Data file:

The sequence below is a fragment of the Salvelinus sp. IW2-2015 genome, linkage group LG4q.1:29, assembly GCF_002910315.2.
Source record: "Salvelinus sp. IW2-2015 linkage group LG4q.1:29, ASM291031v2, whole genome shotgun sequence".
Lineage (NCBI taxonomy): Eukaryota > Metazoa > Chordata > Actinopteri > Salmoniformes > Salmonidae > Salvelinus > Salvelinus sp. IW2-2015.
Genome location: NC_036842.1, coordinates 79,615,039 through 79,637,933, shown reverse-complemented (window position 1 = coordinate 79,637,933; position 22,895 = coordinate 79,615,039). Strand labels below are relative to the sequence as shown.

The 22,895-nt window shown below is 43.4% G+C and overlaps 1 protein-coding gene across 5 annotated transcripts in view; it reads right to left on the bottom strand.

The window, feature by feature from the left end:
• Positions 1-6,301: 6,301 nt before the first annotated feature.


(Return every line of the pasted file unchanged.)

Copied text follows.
The sequence below is a fragment of the Salvelinus sp. IW2-2015 genome, linkage group LG4q.1:29, assembly GCF_002910315.2.
Source record: "Salvelinus sp. IW2-2015 linkage group LG4q.1:29, ASM291031v2, whole genome shotgun sequence".
Lineage (NCBI taxonomy): Eukaryota > Metazoa > Chordata > Actinopteri > Salmoniformes > Salmonidae > Salvelinus > Salvelinus sp. IW2-2015.
Genome location: NC_036842.1, coordinates 79,615,039 through 79,637,933, shown reverse-complemented (window position 1 = coordinate 79,637,933; position 22,895 = coordinate 79,615,039). Strand labels below are relative to the sequence as shown.

The 22,895-nt window shown below is 43.4% G+C and overlaps 1 protein-coding gene across 5 annotated transcripts in view; it reads right to left on the bottom strand.

The window, feature by feature from the left end:
• Positions 1-6,301: 6,301 nt before the first annotated feature.